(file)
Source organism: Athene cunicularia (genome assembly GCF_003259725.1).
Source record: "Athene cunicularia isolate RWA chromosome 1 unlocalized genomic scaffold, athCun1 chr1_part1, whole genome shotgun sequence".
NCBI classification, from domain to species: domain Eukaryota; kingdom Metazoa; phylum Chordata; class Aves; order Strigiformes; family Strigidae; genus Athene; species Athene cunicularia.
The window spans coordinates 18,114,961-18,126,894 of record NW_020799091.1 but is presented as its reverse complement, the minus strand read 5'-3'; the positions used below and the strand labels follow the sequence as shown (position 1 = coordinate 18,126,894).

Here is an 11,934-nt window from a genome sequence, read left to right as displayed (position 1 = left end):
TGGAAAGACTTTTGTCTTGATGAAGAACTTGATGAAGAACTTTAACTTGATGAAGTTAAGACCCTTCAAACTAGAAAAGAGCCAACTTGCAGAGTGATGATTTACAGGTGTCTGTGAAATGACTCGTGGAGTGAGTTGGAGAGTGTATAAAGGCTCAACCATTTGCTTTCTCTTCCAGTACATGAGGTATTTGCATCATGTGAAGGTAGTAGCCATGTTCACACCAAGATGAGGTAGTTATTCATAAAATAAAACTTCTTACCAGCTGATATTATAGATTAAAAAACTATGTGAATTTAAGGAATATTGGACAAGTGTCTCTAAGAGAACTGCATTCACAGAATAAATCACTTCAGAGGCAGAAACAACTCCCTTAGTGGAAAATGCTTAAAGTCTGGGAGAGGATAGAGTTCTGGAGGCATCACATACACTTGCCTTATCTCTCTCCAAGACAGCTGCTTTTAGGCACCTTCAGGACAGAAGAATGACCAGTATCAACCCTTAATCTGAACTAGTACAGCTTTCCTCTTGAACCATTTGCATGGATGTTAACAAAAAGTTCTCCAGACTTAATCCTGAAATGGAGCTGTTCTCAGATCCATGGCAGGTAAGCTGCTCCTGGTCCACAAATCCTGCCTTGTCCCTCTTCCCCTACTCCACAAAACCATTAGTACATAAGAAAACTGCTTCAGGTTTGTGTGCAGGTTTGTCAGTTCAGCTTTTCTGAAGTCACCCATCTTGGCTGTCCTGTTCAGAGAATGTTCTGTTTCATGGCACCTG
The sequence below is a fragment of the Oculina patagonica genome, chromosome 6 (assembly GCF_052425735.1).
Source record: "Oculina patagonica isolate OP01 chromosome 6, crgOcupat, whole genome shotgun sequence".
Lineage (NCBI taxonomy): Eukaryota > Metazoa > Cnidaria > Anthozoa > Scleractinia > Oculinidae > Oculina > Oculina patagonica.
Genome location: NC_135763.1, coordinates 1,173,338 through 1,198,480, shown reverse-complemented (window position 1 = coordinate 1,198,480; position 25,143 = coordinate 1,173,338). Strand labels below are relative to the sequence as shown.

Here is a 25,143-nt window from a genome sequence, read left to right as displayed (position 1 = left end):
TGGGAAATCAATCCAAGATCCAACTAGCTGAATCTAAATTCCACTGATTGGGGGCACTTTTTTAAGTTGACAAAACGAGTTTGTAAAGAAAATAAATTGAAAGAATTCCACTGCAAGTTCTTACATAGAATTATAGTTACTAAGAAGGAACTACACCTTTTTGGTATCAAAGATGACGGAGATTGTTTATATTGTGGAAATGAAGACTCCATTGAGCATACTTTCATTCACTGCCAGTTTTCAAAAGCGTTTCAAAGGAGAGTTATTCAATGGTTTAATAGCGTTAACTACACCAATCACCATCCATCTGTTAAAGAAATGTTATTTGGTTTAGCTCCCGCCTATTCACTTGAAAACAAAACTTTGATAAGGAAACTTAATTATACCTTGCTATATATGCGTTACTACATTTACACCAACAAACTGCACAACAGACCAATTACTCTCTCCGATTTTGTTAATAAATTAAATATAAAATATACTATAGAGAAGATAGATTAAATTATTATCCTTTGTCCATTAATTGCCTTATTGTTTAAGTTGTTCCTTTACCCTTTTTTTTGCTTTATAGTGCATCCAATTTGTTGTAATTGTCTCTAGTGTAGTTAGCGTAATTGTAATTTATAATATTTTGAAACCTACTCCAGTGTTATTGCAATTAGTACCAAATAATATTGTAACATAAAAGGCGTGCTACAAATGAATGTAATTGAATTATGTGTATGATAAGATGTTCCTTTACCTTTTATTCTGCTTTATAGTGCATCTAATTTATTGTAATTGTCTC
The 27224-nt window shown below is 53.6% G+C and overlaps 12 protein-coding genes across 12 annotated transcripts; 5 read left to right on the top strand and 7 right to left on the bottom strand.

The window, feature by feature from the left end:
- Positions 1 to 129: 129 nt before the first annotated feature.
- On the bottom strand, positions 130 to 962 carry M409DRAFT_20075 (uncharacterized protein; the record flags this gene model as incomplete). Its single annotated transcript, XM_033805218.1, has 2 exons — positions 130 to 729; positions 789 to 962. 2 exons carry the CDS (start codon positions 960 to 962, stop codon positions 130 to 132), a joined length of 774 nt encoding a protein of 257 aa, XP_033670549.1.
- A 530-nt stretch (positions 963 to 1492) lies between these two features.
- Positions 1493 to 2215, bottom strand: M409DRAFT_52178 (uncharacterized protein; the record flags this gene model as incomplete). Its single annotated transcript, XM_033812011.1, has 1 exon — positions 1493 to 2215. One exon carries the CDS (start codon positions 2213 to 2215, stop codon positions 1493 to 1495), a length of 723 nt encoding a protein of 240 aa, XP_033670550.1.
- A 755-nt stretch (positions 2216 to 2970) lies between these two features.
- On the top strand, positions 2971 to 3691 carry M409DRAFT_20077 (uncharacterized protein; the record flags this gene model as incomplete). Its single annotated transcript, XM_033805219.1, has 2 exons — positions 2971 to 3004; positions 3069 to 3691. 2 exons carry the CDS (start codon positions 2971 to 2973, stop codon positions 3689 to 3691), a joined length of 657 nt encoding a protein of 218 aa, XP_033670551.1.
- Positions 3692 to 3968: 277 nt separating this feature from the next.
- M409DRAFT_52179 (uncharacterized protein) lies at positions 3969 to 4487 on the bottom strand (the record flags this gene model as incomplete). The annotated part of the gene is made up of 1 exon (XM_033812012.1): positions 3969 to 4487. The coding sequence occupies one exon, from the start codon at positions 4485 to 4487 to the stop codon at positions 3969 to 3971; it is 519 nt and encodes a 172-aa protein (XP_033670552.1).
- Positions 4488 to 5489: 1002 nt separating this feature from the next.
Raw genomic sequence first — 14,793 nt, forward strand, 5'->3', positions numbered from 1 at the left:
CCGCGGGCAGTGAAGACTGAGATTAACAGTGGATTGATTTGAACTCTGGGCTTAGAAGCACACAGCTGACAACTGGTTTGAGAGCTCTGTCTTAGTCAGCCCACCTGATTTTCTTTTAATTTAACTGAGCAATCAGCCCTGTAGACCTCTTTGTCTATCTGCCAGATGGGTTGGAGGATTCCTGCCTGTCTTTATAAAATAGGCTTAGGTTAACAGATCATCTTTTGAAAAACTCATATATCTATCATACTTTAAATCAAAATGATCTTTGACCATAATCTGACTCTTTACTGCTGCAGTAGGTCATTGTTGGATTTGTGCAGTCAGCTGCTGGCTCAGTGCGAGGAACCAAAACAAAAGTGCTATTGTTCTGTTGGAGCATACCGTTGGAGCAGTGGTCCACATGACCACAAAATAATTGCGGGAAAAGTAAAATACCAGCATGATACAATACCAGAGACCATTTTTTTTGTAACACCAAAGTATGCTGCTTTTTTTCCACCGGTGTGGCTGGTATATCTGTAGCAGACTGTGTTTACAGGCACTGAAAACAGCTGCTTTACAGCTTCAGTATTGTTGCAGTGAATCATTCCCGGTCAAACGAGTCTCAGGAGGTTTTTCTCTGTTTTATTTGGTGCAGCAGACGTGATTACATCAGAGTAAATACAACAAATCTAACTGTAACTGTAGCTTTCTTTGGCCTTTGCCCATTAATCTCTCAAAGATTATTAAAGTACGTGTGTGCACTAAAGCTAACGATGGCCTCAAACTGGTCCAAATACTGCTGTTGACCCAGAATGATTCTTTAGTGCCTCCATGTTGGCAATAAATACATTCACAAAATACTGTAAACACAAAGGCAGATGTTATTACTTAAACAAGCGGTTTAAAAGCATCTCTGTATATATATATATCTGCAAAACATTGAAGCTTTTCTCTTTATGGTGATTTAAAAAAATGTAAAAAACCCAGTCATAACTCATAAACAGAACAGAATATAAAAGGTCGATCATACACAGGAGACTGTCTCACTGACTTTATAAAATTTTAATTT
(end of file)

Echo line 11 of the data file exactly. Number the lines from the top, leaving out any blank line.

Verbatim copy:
Here is a 25,143-nt window from a genome sequence, read left to right as displayed (position 1 = left end):